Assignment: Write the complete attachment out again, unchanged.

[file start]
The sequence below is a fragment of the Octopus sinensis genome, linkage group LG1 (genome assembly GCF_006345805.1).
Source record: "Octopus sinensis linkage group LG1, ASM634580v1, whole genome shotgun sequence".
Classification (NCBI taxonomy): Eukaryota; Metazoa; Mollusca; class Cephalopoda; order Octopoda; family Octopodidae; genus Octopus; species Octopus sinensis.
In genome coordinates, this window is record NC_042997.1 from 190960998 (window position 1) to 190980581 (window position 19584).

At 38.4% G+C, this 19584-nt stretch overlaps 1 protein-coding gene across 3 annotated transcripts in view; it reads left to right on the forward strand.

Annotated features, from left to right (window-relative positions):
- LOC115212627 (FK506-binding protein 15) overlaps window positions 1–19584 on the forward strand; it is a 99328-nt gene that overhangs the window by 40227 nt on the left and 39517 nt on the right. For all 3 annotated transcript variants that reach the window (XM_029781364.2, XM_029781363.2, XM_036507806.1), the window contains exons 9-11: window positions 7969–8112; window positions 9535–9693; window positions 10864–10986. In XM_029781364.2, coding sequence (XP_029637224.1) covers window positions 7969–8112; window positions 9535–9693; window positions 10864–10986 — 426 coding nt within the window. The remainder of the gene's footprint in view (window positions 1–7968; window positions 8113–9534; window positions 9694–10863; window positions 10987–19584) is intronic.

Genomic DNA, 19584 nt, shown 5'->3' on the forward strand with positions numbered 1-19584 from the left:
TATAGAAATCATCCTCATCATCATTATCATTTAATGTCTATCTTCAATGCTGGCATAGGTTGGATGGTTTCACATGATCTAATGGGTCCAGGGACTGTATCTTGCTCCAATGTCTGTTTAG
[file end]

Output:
The sequence below is a fragment of the Octopus sinensis genome, linkage group LG1 (genome assembly GCF_006345805.1).
Source record: "Octopus sinensis linkage group LG1, ASM634580v1, whole genome shotgun sequence".
Classification (NCBI taxonomy): Eukaryota; Metazoa; Mollusca; class Cephalopoda; order Octopoda; family Octopodidae; genus Octopus; species Octopus sinensis.
In genome coordinates, this window is record NC_042997.1 from 190960998 (window position 1) to 190980581 (window position 19584).

At 38.4% G+C, this 19584-nt stretch overlaps 1 protein-coding gene across 3 annotated transcripts in view; it reads left to right on the forward strand.

Annotated features, from left to right (window-relative positions):
- LOC115212627 (FK506-binding protein 15) overlaps window positions 1–19584 on the forward strand; it is a 99328-nt gene that overhangs the window by 40227 nt on the left and 39517 nt on the right. For all 3 annotated transcript variants that reach the window (XM_029781364.2, XM_029781363.2, XM_036507806.1), the window contains exons 9-11: window positions 7969–8112; window positions 9535–9693; window positions 10864–10986. In XM_029781364.2, coding sequence (XP_029637224.1) covers window positions 7969–8112; window positions 9535–9693; window positions 10864–10986 — 426 coding nt within the window. The remainder of the gene's footprint in view (window positions 1–7968; window positions 8113–9534; window positions 9694–10863; window positions 10987–19584) is intronic.

Genomic DNA, 19584 nt, shown 5'->3' on the forward strand with positions numbered 1-19584 from the left:
TATAGAAATCATCCTCATCATCATTATCATTTAATGTCTATCTTCAATGCTGGCATAGGTTGGATGGTTTCACATGATCTAATGGGTCCAGGGACTGTATCTTGCTCCAATGTCTGTTTAG